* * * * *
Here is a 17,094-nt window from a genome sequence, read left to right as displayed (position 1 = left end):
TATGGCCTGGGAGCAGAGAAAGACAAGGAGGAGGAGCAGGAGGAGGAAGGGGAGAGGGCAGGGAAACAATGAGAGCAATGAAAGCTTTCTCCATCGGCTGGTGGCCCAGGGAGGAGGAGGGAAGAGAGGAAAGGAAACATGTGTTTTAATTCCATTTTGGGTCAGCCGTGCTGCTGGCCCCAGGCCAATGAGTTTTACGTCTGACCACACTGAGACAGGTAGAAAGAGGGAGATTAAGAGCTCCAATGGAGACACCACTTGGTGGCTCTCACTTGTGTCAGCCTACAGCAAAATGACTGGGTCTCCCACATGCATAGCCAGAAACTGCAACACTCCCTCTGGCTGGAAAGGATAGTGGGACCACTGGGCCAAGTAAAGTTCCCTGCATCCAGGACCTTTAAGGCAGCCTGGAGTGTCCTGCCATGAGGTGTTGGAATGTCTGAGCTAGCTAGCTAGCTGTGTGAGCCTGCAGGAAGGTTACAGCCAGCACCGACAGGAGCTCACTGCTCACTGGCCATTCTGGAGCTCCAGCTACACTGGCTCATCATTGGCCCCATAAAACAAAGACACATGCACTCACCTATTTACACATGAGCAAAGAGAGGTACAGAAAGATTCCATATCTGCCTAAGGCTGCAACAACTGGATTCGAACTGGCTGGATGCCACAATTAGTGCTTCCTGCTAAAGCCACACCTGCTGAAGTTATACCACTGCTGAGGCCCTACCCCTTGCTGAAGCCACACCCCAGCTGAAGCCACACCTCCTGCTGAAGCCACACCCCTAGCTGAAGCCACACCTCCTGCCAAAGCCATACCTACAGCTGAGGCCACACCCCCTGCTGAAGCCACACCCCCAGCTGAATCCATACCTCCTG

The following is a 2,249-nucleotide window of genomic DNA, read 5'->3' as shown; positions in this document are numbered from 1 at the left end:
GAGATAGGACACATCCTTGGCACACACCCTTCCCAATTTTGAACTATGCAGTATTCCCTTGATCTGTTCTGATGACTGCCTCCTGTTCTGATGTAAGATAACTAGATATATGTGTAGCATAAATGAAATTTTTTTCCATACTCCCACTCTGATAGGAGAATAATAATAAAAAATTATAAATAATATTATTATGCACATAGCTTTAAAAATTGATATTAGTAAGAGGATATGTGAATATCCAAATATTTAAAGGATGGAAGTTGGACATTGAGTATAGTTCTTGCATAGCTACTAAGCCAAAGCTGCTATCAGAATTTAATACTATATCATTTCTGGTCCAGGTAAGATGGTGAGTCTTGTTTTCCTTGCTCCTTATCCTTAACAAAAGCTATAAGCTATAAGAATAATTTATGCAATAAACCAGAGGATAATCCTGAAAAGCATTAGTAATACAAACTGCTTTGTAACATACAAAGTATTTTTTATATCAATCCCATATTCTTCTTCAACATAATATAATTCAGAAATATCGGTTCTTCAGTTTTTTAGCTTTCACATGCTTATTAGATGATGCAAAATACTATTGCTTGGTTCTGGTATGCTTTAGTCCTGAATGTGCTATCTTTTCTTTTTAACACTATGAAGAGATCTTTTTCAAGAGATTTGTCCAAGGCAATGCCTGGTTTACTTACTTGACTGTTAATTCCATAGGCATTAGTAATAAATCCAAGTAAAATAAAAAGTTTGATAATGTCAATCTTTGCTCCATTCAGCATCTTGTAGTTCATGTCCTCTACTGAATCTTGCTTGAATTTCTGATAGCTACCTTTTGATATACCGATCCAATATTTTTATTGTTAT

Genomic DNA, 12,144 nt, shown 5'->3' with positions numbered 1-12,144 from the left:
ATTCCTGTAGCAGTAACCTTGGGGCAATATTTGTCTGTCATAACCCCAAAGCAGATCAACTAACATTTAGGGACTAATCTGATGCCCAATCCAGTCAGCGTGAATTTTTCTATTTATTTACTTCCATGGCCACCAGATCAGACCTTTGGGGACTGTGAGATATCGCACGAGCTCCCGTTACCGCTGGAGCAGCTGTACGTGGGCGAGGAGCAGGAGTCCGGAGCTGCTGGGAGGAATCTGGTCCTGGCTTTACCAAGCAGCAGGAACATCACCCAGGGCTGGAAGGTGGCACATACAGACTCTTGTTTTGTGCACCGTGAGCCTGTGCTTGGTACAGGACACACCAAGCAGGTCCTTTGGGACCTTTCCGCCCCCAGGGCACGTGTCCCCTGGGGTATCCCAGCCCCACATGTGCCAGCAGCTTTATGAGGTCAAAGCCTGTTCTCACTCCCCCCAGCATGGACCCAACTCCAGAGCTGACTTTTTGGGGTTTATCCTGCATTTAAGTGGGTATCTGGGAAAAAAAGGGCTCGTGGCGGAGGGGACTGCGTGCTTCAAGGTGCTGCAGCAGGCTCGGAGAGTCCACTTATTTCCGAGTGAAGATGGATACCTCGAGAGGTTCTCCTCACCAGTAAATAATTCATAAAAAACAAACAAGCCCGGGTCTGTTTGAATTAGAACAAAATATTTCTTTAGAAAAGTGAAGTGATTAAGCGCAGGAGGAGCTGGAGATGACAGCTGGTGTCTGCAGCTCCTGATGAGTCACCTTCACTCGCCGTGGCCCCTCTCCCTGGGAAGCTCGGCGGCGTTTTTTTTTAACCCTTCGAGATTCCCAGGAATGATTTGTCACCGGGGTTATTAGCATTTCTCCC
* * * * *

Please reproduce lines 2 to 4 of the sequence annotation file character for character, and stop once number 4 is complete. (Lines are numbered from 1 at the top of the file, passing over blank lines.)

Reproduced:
TATGGCCTGGGAGCAGAGAAAGACAAGGAGGAGGAGCAGGAGGAGGAAGGGGAGAGGGCAGGGAAACAATGAGAGCAATGAAAGCTTTCTCCATCGGCTGGTGGCCCAGGGAGGAGGAGGGAAGAGAGGAAAGGAAACATGTGTTTTAATTCCATTTTGGGTCAGCCGTGCTGCTGGCCCCAGGCCAATGAGTTTTACGTCTGACCACACTGAGACAGGTAGAAAGAGGGAGATTAAGAGCTCCAATGGAGACACCACTTGGTGGCTCTCACTTGTGTCAGCCTACAGCAAAATGACTGGGTCTCCCACATGCATAGCCAGAAACTGCAACACTCCCTCTGGCTGGAAAGGATAGTGGGACCACTGGGCCAAGTAAAGTTCCCTGCATCCAGGACCTTTAAGGCAGCCTGGAGTGTCCTGCCATGAGGTGTTGGAATGTCTGAGCTAGCTAGCTAGCTGTGTGAGCCTGCAGGAAGGTTACAGCCAGCACCGACAGGAGCTCACTGCTCACTGGCCATTCTGGAGCTCCAGCTACACTGGCTCATCATTGGCCCCATAAAACAAAGACACATGCACTCACCTATTTACACATGAGCAAAGAGAGGTACAGAAAGATTCCATATCTGCCTAAGGCTGCAACAACTGGATTCGAACTGGCTGGATGCCACAATTAGTGCTTCCTGCTAAAGCCACACCTGCTGAAGTTATACCACTGCTGAGGCCCTACCCCTTGCTGAAGCCACACCCCAGCTGAAGCCACACCTCCTGCTGAAGCCACACCCCTAGCTGAAGCCACACCTCCTGCCAAAGCCATACCTACAGCTGAGGCCACACCCCCTGCTGAAGCCACACCCCCAGCTGAATCCATACCTCCTG

The following is a 2,249-nucleotide window of genomic DNA, read 5'->3' as shown; positions in this document are numbered from 1 at the left end:
GAGATAGGACACATCCTTGGCACACACCCTTCCCAATTTTGAACTATGCAGTATTCCCTTGATCTGTTCTGATGACTGCCTCCTGTTCTGATGTAAGATAACTAGATATATGTGTAGCATAAATGAAATTTTTTTCCATACTCCCACTCTGATAGGAGAATAATAATAAAAAATTATAAATAATATTATTATGCACATAGCTTTAAAAATTGATATTAGTAAGAGGATATGTGAATATCCAAATATTTAAAGGATGGAAGTTGGACATTGAGTATAGTTCTTGCATAGCTACTAAGCCAAAGCTGCTATCAGAATTTAATACTATATCATTTCTGGTCCAGGTAAGATGGTGAGTCTTGTTTTCCTTGCTCCTTATCCTTAACAAAAGCTATAAGCTATAAGAATAATTTATGCAATAAACCAGAGGATAATCCTGAAAAGCATTAGTAATACAAACTGCTTTGTAACATACAAAGTATTTTTTATATCAATCCCATATTCTTCTTCAACATAATATAATTCAGAAATATCGGTTCTTCAGTTTTTTAGCTTTCACATGCTTATTAGATGATGCAAAATACTATTGCTTGGTTCTGGTATGCTTTAGTCCTGAATGTGCTATCTTTTCTTTTTAACACTATGAAGAGATCTTTTTCAAGAGATTTGTCCAAGGCAATGCCTGGTTTACTTACTTGACTGTTAATTCCATAGGCATTAGTAATAAATCCAAGTAAAATAAAAAGTTTGATAATGTCAATCTTTGCTCCATTCAGCATCTTGTAGTTCATGTCCTCTACTGAATCTTGCTTGAATTTCTGATAGCTACCTTTTGATATACCGATCCAATATTTTTATTGTTAT